The high-speed HS2 rail project has the backing of the UK’s new Transport Secretary, Chris Grayling, who said on BBC Radio 4’s The World This Weekend that he has no intention of scrapping the high-speed rail project.
HS2, which stands for High Speed 2, is a planned high-speed railway linking London, Birmingham, the East Midlands, Manchester, Leeds and Sheffield. It is called HS2 because HS1 (High Speed 1) is the one that connects London to the Channel Tunnel.
The plan is for a ‘Y’ shaped high-speed train linking London, Birmingham, Leeds and Manchester. (Image: adapted from Wikipedia)
HS2, if it ever goes ahead, will be built in a ‘Y’ configuration with London at the base of the ‘Y’, Birmingham at the fork, and Manchester at the top left and Leeds at the top right. Planners say that work on the first phase will start in 2017, reaching Birmingham by 2026 – the whole thing will be completed by 2033, if everything goes according to plan.
The Stop HS2 campaign urged the new Transport Secretary to review the HS2 project, following on from a recent revelation that HS2 Ltd – the company responsible for the design, engineering and construction of the new high speed rail network – failed a review in May this year due to concerns regarding costs, schedules and the effect on cities and towns close to the route.
However, during the radio interview Mr. Grayling said: “I have no plans to back away from the HS2 project.”
Joe Rukin, Stop HS2 Campaign Manager, described Mr. Grayling’s comment as “hardly a ringing endorsement” of the project.
New runway for London
Mr. Grayling also talked about the plan for a new runway for London, saying that he plans to reach a quick decision regarding where it should be built.
Earlier this week, London Mayor Sadiq Khan urged UK’s new Prime Minister Theresa May to give the go-ahead for a second runway at Gatwick as soon as possible, describing it as “one of the first major tests for the new Prime Minister.”
Mr. Khan says that expanding Gatwick is a better option for the nation’s capital, instead of Heathrow.
London’s two largest airports – Heathrow and Gatwick – have been bitter rivals for a long time, both claiming to be the ideal place for the new runway to be built.
Gatwick airport says it should have the new runway. London Mayor Sadiq Khan agrees. (Image: Gatwick Airport)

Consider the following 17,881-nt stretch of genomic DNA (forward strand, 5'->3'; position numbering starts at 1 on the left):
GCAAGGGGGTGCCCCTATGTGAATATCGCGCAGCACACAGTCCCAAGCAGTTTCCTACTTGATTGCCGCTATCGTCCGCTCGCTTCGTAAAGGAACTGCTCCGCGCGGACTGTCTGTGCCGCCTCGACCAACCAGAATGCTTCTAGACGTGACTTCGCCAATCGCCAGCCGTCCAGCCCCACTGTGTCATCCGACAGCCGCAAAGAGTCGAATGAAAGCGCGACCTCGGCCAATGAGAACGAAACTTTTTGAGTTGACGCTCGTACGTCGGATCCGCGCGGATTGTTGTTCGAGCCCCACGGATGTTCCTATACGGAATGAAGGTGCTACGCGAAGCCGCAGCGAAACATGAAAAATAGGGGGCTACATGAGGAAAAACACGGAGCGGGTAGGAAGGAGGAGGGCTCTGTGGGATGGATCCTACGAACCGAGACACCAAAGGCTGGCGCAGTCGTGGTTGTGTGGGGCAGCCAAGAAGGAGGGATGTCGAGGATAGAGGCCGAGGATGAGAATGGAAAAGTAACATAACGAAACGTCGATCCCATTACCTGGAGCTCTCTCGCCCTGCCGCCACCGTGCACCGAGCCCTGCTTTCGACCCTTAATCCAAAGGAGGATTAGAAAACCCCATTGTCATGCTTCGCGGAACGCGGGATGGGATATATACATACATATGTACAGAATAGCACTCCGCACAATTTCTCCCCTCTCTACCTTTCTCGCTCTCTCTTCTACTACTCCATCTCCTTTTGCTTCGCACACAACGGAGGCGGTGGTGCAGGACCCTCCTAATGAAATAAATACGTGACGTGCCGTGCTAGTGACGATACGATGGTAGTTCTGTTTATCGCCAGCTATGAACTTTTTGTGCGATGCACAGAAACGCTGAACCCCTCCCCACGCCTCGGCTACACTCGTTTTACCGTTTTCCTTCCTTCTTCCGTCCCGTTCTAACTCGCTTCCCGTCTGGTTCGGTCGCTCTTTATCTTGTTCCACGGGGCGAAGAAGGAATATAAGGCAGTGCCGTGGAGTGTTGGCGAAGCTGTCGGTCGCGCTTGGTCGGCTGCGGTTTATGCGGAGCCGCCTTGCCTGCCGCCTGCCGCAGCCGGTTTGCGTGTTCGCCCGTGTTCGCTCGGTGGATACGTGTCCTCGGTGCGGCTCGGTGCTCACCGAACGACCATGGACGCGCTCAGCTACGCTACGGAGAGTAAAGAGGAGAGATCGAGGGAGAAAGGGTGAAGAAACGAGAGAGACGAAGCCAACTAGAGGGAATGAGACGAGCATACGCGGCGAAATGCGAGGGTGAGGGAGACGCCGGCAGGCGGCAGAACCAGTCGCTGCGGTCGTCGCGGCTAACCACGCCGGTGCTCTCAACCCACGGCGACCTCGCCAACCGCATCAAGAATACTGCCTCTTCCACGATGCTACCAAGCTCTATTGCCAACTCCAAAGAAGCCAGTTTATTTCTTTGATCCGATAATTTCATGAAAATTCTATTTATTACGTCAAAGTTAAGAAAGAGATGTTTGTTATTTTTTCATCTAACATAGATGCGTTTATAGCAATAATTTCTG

In a speech at Gatwick, Mr. Khan said:
“There’s now one obvious choice for Theresa May to take: a second runway here at Gatwick. Crucially, this choice would mean we can meet the future aviation capacity requirements of London and the South East whilst keeping our air quality safe and within legal limits.”
“I’m calling on our new Prime Minister to make the right choice and to make it quickly. Gatwick is not only the faster and cheaper option, but the cleaner and better option for London.”
The Airports Commission published a report in 2016 that said a new runway is needed by the end of the next decade, and backed Heathrow’s plan for a third runway.
Regarding a new runway, Mr Grayling said:
“I am very clear that I want to move rapidly with a decision on what happens on airport capacity. It is a decision that will be taken collectively by the government.”
“We have a quasi-judicial role so I’m not going to say today whether I prefer Gatwick or Heathrow. I’m going to look at this very carefully in the coming weeks.”
#HS2SupplyChain ‘The way we build #HS2 is just as important as what we build’ says Best West our commercial director pic.twitter.com/8l4PuayXq3
— HS2 Ltd (@HS2ltd) 7 July 2016
HS2 is a capacity project
Mr. Grayling said that people need to understand that HS2 is not just a speed project, it is a capacity project.
“We have lines at the moment which have seen huge increases in the number of passengers, the amount of freight in recent years,” he added.
The West Coast main line, Mr. Grayling said, is becoming extremely congested and is limiting the capacity of services to such places as Milton Keynes and Northampton.
Video – Why Heathrow for new runway?
In this Back Heathrow video, local people give their thoughts on why a secure future at Heathrow Airport is important for them.
Mr Grayling said:
“Of course it makes sense if we’re going to build a new railway line for it to be a fast railway line, to increase travel times or reduce travel times from north to south – that’s logical.”
“But actually we need a better transport system for the 21st century and HS2 is part of increasing the capacity of our transport system.”
Later this year, MPs (Members of Parliament) will vote on the first phase of the HS2 project. If the bill is approved, construction will begin on the London-to-Birmingham section.
In the coming months, HS2 Ltd. is expected to be handing out contracts worth up to £11 billion.
Joe Rukin said:
“Mr Grayling must immediately get to the bottom of why HS2 Ltd have been allowed to begin their tendering process, despite failing their review.”
“It would be irresponsible not to carry out a review at this point in time, as even if the new Government decided to go ahead with the project, a post-Brexit HS2 could cost much less, as EU specifications on things like the need to double up tunnels add billions to the overall cost.”
Video – HS2 Euston Station Vision
HS2 Ltd. sets out its vision for bringing high-speed rail to Euston Station. The plan is for Euston to be at the heart of the UK’s transport network by providing a world class station with better underground and more trains.